What Kills More People Worldwide Than Smoking?

Would you be surprised to learn that the answer to the question in the title of this article is “being a couch potato?” According to four papers published in a special July edition of the respected medical journal The Lancet, inactivity and living a sedentary lifestyle is now as great a risk to mortality worldwide as smoking.

One third of the adult population of the world – around 1.5 billion people – now get less than the minimum 150 minutes of moderate exercise per week that is recommended by public health authorities. This figure is even higher in adolescents, four out of five of whom now lead almost completely sedentary lives. Their inactive lifestyle means that the people who practice it now have a 20-30% higher risk of contracting life-threatening diseases than those who exercise regularly.

Research performed at Harvard Medical School and at Brigham and Women’s Hospital found that approximately 6% of coronary heart disease and 7% of Type 2 diabetes worldwide comes from a lack of exercise. 10% of the cases of breast and colon cancer globally stem from physical inactivity. This resulted in 2008 in 5.3 million deaths linked to physical inactivity worldwide, as opposed to 5.1 million deaths that same year linked to smoking.

Inactivity is a global epidemic, but affects nations differently

Advances in technology – like cheap TVs, computers, and video games, combined with accessible transportation that means people don’t have to walk as much when commuting to work or shopping – have given populations all over the world an easier lifestyle. Unfortunately, both in wealthy nations and in emerging nations, that easier lifestyle seems to be killing them.

In America, it is estimated that 43% percent of the population lead a basically inactive lifestyle, compared to 17% in Southeast Asia. The number of people living inactive lifestyles in Europe varies from country to country, ranging from highs of 70% in Serbia and Malta to lows of 18% in the Netherlands. Diseases and deaths related to inactivity also vary from area to area; in Europe researchers linked 121,000 deaths to inactivity in 2008, versus 44,000 in the eastern Mediterranean countries and 60,000 in North America for the same year.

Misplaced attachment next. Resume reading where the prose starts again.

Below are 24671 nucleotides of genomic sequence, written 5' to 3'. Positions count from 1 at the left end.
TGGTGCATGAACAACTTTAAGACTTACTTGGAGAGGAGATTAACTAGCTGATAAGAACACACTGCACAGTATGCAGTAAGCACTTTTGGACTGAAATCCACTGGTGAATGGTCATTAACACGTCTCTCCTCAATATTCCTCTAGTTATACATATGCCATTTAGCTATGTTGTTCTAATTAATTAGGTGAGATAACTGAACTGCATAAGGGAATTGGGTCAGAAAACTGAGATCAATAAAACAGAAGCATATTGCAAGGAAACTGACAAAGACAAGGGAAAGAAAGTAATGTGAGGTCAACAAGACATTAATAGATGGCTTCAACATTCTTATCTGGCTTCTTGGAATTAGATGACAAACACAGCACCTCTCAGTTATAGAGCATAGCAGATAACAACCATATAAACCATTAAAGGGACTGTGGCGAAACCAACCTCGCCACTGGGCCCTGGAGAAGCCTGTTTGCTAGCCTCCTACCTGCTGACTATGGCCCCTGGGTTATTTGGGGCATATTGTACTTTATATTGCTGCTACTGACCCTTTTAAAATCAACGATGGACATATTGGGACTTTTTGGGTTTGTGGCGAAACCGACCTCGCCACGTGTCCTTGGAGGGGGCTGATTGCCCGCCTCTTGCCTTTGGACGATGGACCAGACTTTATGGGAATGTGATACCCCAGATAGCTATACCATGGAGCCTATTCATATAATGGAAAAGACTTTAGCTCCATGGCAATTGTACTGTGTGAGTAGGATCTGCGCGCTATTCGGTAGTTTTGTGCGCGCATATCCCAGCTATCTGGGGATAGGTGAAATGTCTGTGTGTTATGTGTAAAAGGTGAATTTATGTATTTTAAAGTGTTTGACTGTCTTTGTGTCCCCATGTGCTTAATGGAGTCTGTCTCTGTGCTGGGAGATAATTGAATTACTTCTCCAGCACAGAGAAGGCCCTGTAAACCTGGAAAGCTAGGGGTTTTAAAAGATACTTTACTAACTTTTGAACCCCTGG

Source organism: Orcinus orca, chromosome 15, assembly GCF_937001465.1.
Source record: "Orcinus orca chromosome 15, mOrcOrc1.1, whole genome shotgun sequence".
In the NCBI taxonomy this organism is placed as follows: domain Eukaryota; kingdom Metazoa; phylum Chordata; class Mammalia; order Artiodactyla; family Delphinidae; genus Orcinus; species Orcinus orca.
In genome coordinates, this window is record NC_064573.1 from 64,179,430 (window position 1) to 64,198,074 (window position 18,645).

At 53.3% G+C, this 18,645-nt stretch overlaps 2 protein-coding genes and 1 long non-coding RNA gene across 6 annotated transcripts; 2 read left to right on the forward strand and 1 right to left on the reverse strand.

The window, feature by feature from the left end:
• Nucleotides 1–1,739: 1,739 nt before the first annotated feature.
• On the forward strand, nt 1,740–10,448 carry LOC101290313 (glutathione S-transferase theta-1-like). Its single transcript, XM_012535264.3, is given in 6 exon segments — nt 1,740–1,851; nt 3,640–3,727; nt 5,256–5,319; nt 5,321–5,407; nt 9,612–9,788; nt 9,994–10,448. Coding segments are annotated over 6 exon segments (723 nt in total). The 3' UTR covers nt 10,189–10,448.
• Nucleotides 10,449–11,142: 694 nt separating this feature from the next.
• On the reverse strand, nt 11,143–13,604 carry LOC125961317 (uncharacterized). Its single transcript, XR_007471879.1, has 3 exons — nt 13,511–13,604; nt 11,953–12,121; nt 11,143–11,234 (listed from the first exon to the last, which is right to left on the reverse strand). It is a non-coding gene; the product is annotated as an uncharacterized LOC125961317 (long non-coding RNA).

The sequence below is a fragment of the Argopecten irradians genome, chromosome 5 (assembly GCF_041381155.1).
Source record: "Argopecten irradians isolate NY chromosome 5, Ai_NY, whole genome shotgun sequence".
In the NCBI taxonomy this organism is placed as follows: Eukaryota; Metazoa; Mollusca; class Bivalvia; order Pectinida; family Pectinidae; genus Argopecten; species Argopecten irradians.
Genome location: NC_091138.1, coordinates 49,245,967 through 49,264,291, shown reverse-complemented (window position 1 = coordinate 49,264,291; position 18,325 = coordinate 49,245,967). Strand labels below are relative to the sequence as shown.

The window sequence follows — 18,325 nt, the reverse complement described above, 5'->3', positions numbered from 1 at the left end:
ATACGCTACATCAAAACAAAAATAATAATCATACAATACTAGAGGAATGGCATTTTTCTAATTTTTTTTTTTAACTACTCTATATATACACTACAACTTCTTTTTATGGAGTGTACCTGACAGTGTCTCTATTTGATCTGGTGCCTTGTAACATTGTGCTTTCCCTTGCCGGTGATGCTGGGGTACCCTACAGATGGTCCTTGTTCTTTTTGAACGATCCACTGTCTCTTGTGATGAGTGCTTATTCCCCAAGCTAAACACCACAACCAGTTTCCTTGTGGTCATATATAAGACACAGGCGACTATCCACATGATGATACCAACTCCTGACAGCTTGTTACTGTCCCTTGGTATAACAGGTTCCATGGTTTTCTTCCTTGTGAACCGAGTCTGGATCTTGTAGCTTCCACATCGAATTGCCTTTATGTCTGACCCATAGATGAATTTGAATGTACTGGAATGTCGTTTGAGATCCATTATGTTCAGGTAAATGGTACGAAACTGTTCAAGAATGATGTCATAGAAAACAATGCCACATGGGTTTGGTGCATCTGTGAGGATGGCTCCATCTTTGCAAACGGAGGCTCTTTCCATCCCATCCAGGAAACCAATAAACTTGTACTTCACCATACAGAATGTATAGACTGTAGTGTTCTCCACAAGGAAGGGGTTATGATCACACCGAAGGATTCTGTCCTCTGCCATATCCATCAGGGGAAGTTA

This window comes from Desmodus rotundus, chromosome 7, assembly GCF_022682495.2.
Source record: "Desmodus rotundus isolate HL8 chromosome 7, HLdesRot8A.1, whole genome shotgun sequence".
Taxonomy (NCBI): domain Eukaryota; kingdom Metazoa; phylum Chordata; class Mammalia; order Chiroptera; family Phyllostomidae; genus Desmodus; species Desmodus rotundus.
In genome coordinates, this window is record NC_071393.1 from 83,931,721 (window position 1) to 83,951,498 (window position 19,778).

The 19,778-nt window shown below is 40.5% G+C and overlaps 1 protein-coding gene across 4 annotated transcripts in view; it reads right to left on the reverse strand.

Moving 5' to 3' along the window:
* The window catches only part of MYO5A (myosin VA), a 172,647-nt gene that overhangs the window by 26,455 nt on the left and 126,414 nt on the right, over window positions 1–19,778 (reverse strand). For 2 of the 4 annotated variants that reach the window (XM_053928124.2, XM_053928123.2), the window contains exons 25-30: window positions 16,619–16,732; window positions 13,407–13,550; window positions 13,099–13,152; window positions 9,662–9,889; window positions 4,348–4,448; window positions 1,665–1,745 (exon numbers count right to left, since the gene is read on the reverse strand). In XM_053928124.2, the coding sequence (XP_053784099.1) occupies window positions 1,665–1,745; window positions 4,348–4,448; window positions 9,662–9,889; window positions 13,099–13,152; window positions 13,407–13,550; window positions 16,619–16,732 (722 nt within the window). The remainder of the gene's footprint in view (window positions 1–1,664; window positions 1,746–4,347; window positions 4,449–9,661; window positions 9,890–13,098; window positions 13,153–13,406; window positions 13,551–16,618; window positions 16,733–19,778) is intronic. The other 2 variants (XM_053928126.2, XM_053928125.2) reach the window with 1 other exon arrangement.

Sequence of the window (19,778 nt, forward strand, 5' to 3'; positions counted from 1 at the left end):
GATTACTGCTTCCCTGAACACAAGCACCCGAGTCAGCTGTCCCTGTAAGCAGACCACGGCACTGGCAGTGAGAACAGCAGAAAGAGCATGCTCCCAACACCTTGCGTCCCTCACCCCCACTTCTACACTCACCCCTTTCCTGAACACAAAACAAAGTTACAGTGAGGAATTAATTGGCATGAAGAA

This tragedy is preventable

Although the results of this research and the extent of the problem are disheartening, a solution to it is achievable. Governments and health care professionals, in conjunction with organizations like the Centers for Disease Control and Prevention, are developing strategies to convey to people the dangers of inactivity, urging them to get more exercise.

If their campaigns are successful, millions of lives could be saved. The researchers in The Lancet noted that if the current levels of physical inactivity were eliminated, the average life expectancy of the entire planet would go up by 0.7 years. That is a rate comparable to what would happen if public health officials found a way to completely eradicate either smoking, or obesity.

Because eliminating sedentary lifestyles completely is probably not in the picture, the researchers point out that if they were able to lower global inactivity by 10%, it would save 533,000 lives. If they could lower inactivity by 25%, 1.3 million deaths could be prevented.

This potential good news extends to us on an individual level as well. A recent study in the journal BMJ Open reported that if people were to limit the time they spent sitting to under three hours per day, they would add an extra two years to their lifespan. That’s a lot of benefit from the simple act of getting up off of our butts.

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Juliette Siegfried, MPH

Juliette Siegfried, MPH, has been involved in health communications since 1991. Shortly after obtaining her Master of Public Health degree, she began her career at the National Institutes of Health in Bethesda, Maryland. Juliette now lives in Europe, where she launched ServingMed(.)com, a small medical writing and editing business for health professionals all over the world.

Juliette's resume, facebook: juliette.siegfriedmph, linkedin: juliettes, (+31) 683 673 767

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